Christmas Decorations: Deck the Halls, Don't Break the Bank With These DIY Tips

VIDEO: The first lady opens door to reveal 2010 holiday decorations at the White House.
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We all want to make our homes festive for Christmas, but in this economy, what's the best way to dress up a house for less?

Jourdan Crouch, senior associate editor for Country Living Magazine, appeared on "Good Morning America" to tell you how you can decorate your house – with DIY stockings and ornaments – in a family-friendly, budget-conscious way.

She shared ideas that the entire family could get involved in and many of the supplies could come from items you already have at home.

Crouch encouraged people to be creative. These days people are looking for things that seem personal, so putting your own stamp on decorations can mean a lot to someone, she said.

Budget-Friendly DIY Decorations

Fireplace, wreath: Make a wreath using yarn wrapped around Styrofoam balls. The Styrofoam balls are about $3 per dozen at a craft store. Use a little glue to keep the yarn in place. It's festive, lasts year to year and you can match it to your décor, Crouch said.

Apothecary jar filled with bulbs: Take your unused – or burned out – bulbs and put them in an apothecary jar. You can get three jars for $25 at Kmart.

Scrabble tiles: This can be fun for your children. They can create a special holiday message using Scrabble tiles. The tiles also work well as place cards at a holiday dinner.

One-of-a-kind stockings: Make a memorable stocking in a unique retro style. You'll need laminate paper, paper and fabric.

First, iron the laminate on the front and back of the fabric or paper, then cut out a stocking shape pattern (you can find patterns on the Country Living website). Sew both sides of the pattern together (the side you want to be seen should be facing out). If children are involved, you could punch holes around the perimeter and let them sew the edges with yarn.

You can find supplies at www.joann.com

Glass ornaments: You can give your glass ornaments some flair by taking the top off and filling them with peacock feathers, a branch, coffee beans, or any other colorful items that you have around the house. Use a little glue to keep it in place and you'll have a unique ornament. This is also a great activity for the kids.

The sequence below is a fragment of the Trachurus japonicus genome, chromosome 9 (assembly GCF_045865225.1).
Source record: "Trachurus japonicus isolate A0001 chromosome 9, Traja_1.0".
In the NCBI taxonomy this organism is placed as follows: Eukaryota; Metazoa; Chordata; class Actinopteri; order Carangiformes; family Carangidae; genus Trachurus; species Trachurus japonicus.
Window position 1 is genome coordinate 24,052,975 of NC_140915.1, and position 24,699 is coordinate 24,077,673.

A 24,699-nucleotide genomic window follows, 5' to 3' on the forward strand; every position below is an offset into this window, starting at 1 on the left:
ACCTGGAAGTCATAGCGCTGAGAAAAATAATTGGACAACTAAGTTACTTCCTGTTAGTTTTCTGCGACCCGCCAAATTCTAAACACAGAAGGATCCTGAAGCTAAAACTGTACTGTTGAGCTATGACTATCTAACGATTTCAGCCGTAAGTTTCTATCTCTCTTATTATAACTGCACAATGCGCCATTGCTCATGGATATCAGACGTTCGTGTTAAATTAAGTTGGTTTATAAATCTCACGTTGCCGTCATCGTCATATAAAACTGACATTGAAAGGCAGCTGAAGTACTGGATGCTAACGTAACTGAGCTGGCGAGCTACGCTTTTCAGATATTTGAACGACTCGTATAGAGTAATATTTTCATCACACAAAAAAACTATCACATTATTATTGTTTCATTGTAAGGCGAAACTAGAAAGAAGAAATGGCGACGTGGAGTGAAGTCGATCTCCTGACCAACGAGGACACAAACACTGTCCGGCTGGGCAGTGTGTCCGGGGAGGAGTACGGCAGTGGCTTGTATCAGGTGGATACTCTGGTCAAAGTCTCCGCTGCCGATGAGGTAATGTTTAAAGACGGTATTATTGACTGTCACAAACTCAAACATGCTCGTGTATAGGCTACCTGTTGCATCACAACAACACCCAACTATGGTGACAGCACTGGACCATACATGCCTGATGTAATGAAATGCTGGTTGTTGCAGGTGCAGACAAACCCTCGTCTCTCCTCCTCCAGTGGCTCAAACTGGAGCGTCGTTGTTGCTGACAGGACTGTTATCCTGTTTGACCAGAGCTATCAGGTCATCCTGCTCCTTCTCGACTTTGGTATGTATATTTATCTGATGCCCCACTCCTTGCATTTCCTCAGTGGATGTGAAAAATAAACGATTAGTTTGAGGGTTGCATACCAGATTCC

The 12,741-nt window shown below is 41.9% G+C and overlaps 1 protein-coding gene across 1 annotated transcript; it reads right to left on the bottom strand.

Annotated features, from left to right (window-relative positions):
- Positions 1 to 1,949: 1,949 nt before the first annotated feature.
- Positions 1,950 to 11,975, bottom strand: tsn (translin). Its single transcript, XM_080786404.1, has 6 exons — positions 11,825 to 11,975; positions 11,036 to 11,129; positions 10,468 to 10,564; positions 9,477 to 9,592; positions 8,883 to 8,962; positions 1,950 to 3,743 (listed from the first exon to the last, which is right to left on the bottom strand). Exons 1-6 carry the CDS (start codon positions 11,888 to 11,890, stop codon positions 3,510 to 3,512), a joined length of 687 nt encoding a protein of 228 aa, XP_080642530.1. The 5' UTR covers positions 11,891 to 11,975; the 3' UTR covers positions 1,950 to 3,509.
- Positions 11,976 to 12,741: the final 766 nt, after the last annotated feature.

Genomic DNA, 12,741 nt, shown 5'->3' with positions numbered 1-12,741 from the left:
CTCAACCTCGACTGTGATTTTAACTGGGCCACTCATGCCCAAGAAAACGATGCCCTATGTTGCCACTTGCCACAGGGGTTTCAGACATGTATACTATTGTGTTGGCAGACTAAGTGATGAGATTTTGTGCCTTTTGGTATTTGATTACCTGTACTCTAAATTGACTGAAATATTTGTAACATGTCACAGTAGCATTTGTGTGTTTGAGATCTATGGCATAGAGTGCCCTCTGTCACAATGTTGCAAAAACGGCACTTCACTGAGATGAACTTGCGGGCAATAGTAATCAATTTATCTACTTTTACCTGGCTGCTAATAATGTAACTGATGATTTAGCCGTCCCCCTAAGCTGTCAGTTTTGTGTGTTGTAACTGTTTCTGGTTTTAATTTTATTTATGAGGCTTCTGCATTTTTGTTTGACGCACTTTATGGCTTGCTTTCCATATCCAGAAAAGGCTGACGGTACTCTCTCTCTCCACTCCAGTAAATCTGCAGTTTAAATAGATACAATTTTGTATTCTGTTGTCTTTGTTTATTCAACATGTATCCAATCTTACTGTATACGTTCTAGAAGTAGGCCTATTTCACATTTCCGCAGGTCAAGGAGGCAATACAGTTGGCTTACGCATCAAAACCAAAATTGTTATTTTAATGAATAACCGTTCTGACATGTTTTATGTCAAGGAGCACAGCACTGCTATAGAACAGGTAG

You can get materials at www.michaels.com

Flowers: Put a poinsettia stem in a floral tube. You can get them from the florist or online for about 25 cents each. Use little ribbons to tie the tubes to your Christmas tree. Don't forget to fill the tubes with water.

You can find floral tubes at www.lcmlab.com

Chandelier crystals: Chandelier crystals can make fun ornaments. Just thread some ribbon through the hole on each crystal and hang them on your tree. The kids can do this, too. When the light hits them, they'll sparkle on the tree.

You can find chandelier crystals at www.ebay.com

Stamped tags: Your children can use a rubber stamp on old-fashioned gift or price tags to create a masterpiece that they'll love seeing on the tree. You can also use them as gift tags.

Tree lights: Lights made of mercury glass are great. They almost double as ornaments and give your tree a retro look. They cost a bit more – about $45 for a 15-foot strand – but they're perfect if you want something special.

You can get mercury glass lights at www.carmelbaycompany.com

Galvanized tub to dress up tree stand: A galvanized tub adds a rustic kind of charm, but it's practical, too.

Click here to return to the "Good Morning America" website.

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